Cary Cheshire of the conservative Empower Texans political action group heaped scorn on the state chamber’s effort in a Dec. 13 article on the organization’s website, labeling it a “political tantrum.” “The group that says they exist to represent Texas businesses promotes the interests of radical left-wing causes instead,” Cheshire wrote.

One contentious issue involves efforts to limit property tax increases, which are seen by some moderate Republicans as a blow to local control that hurts funding for roads and schools. More conservative lawmakers object to some of the tax breaks and incentives used to attract companies.

Over the past decade, Rice’s Jones has documented a steady shift toward the right in the 31-member Texas Senate. In a study last year, he found that 15 of the 20 Republican Senators fell into the most conservative half of the voting spectrum. That compares with three in 2011.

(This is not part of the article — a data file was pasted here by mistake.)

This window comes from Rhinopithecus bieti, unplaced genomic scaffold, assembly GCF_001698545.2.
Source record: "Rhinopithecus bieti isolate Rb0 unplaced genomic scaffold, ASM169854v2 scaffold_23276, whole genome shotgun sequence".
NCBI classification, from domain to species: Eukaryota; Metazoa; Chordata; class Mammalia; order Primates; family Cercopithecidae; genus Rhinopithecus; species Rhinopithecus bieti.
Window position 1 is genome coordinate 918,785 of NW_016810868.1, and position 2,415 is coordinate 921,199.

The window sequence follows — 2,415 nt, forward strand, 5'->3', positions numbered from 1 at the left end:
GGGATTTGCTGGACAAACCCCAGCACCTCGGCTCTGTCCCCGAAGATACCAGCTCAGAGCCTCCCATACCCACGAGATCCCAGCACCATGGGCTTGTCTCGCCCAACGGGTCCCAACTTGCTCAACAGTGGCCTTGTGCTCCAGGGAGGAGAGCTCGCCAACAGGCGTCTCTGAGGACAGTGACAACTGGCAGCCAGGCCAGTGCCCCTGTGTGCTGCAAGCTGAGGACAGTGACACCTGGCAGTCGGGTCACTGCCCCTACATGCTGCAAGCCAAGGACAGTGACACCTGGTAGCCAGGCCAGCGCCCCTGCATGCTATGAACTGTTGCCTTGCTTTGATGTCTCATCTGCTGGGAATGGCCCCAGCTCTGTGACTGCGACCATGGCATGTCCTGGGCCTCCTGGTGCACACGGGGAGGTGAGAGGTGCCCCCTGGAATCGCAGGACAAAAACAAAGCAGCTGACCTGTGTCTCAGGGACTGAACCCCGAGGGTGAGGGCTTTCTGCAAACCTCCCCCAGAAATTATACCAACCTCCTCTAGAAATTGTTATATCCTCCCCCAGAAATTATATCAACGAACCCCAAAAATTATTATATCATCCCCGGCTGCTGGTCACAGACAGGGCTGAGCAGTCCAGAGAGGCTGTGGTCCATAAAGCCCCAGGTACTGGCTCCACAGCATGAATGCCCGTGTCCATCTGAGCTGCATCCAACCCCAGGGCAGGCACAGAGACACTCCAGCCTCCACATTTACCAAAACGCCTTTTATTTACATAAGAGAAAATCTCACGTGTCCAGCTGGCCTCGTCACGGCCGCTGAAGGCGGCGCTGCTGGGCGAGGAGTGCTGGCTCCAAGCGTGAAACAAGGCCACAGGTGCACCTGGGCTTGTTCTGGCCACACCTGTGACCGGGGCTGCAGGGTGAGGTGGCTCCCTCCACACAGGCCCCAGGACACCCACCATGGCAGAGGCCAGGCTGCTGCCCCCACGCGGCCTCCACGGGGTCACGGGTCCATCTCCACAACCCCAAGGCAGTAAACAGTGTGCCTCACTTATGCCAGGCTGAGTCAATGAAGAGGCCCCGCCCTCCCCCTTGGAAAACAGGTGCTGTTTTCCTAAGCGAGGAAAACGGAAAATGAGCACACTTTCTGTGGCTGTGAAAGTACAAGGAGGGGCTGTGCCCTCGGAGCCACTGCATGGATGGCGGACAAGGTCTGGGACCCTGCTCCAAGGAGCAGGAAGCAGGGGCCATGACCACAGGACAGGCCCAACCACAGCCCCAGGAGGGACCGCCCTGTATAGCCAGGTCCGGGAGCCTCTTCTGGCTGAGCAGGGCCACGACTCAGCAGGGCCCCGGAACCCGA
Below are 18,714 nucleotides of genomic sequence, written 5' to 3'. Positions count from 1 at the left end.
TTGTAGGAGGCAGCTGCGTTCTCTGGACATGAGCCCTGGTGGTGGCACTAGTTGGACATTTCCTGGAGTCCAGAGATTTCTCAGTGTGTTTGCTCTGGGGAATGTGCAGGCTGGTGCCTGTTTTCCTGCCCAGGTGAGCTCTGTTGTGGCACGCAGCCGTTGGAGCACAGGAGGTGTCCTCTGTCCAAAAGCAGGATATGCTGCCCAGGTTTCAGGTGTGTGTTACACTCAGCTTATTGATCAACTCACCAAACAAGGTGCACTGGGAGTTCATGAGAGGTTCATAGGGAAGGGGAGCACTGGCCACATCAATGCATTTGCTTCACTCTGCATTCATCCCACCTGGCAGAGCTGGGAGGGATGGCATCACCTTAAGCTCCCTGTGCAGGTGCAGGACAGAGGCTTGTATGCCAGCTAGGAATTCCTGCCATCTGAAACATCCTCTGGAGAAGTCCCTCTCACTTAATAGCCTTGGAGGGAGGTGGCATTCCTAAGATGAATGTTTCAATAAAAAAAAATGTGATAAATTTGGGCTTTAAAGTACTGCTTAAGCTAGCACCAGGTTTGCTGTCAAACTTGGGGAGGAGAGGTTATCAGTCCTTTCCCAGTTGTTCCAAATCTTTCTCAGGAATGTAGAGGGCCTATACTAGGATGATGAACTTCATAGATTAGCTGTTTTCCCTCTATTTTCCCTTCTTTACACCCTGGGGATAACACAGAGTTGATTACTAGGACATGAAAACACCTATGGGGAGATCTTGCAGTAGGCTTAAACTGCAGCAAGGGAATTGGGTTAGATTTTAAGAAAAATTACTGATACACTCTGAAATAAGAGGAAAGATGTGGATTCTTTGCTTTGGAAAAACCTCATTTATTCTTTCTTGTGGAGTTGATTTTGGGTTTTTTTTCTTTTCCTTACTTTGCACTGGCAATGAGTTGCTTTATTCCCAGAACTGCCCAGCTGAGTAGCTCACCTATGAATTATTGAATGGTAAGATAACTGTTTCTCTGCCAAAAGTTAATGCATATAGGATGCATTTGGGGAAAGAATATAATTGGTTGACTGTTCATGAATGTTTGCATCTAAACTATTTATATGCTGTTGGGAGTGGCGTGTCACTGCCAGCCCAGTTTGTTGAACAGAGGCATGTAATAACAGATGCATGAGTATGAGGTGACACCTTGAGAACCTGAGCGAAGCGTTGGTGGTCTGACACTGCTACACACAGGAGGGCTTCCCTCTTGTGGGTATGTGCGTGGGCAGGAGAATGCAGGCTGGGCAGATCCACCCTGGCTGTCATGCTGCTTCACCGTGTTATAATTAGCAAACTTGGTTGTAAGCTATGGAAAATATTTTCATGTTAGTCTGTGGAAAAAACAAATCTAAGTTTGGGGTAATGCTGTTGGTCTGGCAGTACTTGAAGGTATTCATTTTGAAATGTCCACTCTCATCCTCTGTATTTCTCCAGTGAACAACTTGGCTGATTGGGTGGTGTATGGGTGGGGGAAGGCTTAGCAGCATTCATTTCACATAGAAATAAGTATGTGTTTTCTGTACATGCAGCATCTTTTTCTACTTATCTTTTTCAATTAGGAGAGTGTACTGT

Finding qualified workers was seen as the biggest obstacle to attracting companies to Texas and retaining them, according to a survey of members released by several of the state’s biggest chambers of commerce last week. More than half in the survey cited transportation infrastructure and education as the top issues for the legislature.

To that end, the Texas Association of Businesses has been hopscotching among cities holding workshops on how to encourage workers to vote in the primary. Executives are schooled in using internal email networks, staff meetings and social media to distribute voting information and reminders. A handout suggests field trips to the polls and interdepartmental voting contests as ways to “Make it fun!”